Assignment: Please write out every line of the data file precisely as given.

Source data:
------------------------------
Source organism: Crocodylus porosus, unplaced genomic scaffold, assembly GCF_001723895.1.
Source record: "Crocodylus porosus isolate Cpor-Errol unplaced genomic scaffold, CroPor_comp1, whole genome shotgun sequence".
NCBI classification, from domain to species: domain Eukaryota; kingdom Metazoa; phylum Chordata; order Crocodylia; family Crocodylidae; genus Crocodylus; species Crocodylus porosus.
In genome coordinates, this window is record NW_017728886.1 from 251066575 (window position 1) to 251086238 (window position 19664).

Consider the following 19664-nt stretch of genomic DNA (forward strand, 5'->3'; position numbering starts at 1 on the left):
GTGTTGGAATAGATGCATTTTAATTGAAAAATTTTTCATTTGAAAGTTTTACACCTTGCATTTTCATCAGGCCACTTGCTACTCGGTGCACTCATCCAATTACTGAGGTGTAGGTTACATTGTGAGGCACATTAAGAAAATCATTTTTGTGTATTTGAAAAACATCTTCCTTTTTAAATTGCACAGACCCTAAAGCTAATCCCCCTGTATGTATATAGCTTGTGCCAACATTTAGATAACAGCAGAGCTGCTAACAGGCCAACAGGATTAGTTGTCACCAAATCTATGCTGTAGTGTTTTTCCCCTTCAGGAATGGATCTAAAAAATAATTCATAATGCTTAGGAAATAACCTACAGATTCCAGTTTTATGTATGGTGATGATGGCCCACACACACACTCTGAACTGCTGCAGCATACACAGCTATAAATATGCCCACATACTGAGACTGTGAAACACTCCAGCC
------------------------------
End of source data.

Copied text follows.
Source organism: Crocodylus porosus, unplaced genomic scaffold, assembly GCF_001723895.1.
Source record: "Crocodylus porosus isolate Cpor-Errol unplaced genomic scaffold, CroPor_comp1, whole genome shotgun sequence".
NCBI classification, from domain to species: domain Eukaryota; kingdom Metazoa; phylum Chordata; order Crocodylia; family Crocodylidae; genus Crocodylus; species Crocodylus porosus.
In genome coordinates, this window is record NW_017728886.1 from 251066575 (window position 1) to 251086238 (window position 19664).

Consider the following 19664-nt stretch of genomic DNA (forward strand, 5'->3'; position numbering starts at 1 on the left):
GTGTTGGAATAGATGCATTTTAATTGAAAAATTTTTCATTTGAAAGTTTTACACCTTGCATTTTCATCAGGCCACTTGCTACTCGGTGCACTCATCCAATTACTGAGGTGTAGGTTACATTGTGAGGCACATTAAGAAAATCATTTTTGTGTATTTGAAAAACATCTTCCTTTTTAAATTGCACAGACCCTAAAGCTAATCCCCCTGTATGTATATAGCTTGTGCCAACATTTAGATAACAGCAGAGCTGCTAACAGGCCAACAGGATTAGTTGTCACCAAATCTATGCTGTAGTGTTTTTCCCCTTCAGGAATGGATCTAAAAAATAATTCATAATGCTTAGGAAATAACCTACAGATTCCAGTTTTATGTATGGTGATGATGGCCCACACACACACTCTGAACTGCTGCAGCATACACAGCTATAAATATGCCCACATACTGAGACTGTGAAACACTCCAGCC